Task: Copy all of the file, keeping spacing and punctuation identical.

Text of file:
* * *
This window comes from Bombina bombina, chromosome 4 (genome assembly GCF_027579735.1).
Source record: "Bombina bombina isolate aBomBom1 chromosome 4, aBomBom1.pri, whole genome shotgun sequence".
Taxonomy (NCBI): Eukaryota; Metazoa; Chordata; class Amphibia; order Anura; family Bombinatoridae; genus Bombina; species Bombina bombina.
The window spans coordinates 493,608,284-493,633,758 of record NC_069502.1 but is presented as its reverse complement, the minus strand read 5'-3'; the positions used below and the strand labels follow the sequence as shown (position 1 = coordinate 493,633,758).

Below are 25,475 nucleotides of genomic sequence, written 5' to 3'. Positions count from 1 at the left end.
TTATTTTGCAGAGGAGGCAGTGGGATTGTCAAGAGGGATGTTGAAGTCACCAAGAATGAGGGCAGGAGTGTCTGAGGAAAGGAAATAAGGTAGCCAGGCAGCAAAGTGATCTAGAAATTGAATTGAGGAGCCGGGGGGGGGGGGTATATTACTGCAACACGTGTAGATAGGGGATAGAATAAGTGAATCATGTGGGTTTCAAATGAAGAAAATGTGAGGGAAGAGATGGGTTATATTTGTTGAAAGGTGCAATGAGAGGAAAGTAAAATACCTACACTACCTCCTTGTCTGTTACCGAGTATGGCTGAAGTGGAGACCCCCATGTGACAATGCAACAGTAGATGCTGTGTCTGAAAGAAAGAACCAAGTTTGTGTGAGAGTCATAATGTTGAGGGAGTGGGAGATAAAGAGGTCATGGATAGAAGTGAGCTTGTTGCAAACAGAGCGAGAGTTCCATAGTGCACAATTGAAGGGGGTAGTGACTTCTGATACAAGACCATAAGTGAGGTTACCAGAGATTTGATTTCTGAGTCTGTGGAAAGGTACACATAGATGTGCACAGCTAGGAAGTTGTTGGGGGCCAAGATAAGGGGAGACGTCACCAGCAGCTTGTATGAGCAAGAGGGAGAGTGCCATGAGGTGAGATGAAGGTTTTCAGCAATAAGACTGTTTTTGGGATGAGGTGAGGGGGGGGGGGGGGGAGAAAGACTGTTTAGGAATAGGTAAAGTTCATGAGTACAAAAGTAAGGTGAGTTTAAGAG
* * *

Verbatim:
This window comes from Bombina bombina, chromosome 4 (genome assembly GCF_027579735.1).
Source record: "Bombina bombina isolate aBomBom1 chromosome 4, aBomBom1.pri, whole genome shotgun sequence".
Taxonomy (NCBI): Eukaryota; Metazoa; Chordata; class Amphibia; order Anura; family Bombinatoridae; genus Bombina; species Bombina bombina.
The window spans coordinates 493,608,284-493,633,758 of record NC_069502.1 but is presented as its reverse complement, the minus strand read 5'-3'; the positions used below and the strand labels follow the sequence as shown (position 1 = coordinate 493,633,758).

Below are 25,475 nucleotides of genomic sequence, written 5' to 3'. Positions count from 1 at the left end.
TTATTTTGCAGAGGAGGCAGTGGGATTGTCAAGAGGGATGTTGAAGTCACCAAGAATGAGGGCAGGAGTGTCTGAGGAAAGGAAATAAGGTAGCCAGGCAGCAAAGTGATCTAGAAATTGAATTGAGGAGCCGGGGGGGGGGGGTATATTACTGCAACACGTGTAGATAGGGGATAGAATAAGTGAATCATGTGGGTTTCAAATGAAGAAAATGTGAGGGAAGAGATGGGTTATATTTGTTGAAAGGTGCAATGAGAGGAAAGTAAAATACCTACACTACCTCCTTGTCTGTTACCGAGTATGGCTGAAGTGGAGACCCCCATGTGACAATGCAACAGTAGATGCTGTGTCTGAAAGAAAGAACCAAGTTTGTGTGAGAGTCATAATGTTGAGGGAGTGGGAGATAAAGAGGTCATGGATAGAAGTGAGCTTGTTGCAAACAGAGCGAGAGTTCCATAGTGCACAATTGAAGGGGGTAGTGACTTCTGATACAAGACCATAAGTGAGGTTACCAGAGATTTGATTTCTGAGTCTGTGGAAAGGTACACATAGATGTGCACAGCTAGGAAGTTGTTGGGGGCCAAGATAAGGGGAGACGTCACCAGCAGCTTGTATGAGCAAGAGGGAGAGTGCCATGAGGTGAGATGAAGGTTTTCAGCAATAAGACTGTTTTTGGGATGAGGTGAGGGGGGGGGGGGGGGAGAAAGACTGTTTAGGAATAGGTAAAGTTCATGAGTACAAAAGTAAGGTGAGTTTAAGAG